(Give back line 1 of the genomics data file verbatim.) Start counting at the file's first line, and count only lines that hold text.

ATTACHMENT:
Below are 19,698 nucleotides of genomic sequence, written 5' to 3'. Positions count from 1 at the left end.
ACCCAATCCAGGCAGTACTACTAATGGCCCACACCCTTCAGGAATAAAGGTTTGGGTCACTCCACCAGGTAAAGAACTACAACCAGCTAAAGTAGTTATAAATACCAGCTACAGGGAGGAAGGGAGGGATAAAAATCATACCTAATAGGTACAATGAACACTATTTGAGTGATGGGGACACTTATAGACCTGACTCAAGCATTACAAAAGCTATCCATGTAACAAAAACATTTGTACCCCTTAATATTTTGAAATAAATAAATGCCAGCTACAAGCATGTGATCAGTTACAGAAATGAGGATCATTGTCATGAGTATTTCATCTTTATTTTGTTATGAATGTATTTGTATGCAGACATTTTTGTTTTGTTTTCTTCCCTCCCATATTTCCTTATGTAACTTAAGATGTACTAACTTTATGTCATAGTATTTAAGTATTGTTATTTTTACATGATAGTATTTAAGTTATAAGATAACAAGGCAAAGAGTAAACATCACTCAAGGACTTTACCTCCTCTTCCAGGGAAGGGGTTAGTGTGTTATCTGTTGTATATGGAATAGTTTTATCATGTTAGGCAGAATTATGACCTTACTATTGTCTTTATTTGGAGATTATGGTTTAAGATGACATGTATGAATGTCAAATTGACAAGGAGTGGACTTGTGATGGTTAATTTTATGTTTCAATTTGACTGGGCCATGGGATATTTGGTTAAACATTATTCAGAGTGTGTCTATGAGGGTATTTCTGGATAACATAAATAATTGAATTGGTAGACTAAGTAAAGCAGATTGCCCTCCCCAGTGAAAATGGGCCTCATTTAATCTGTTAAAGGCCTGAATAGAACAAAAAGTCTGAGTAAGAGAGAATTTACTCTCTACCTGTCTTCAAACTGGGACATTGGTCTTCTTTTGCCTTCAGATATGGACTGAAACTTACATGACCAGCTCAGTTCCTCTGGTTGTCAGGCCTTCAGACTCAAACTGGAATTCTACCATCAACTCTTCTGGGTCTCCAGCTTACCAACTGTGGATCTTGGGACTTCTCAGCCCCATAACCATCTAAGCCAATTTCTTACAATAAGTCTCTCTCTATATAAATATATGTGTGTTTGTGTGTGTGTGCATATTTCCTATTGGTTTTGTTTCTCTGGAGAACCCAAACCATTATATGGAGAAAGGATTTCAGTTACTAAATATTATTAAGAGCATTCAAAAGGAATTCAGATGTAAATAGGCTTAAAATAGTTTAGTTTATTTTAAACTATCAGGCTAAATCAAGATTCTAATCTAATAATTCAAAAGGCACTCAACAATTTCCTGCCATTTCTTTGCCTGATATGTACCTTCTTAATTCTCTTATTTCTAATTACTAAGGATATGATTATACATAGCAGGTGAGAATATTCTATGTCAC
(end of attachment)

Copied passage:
Below are 19,698 nucleotides of genomic sequence, written 5' to 3'. Positions count from 1 at the left end.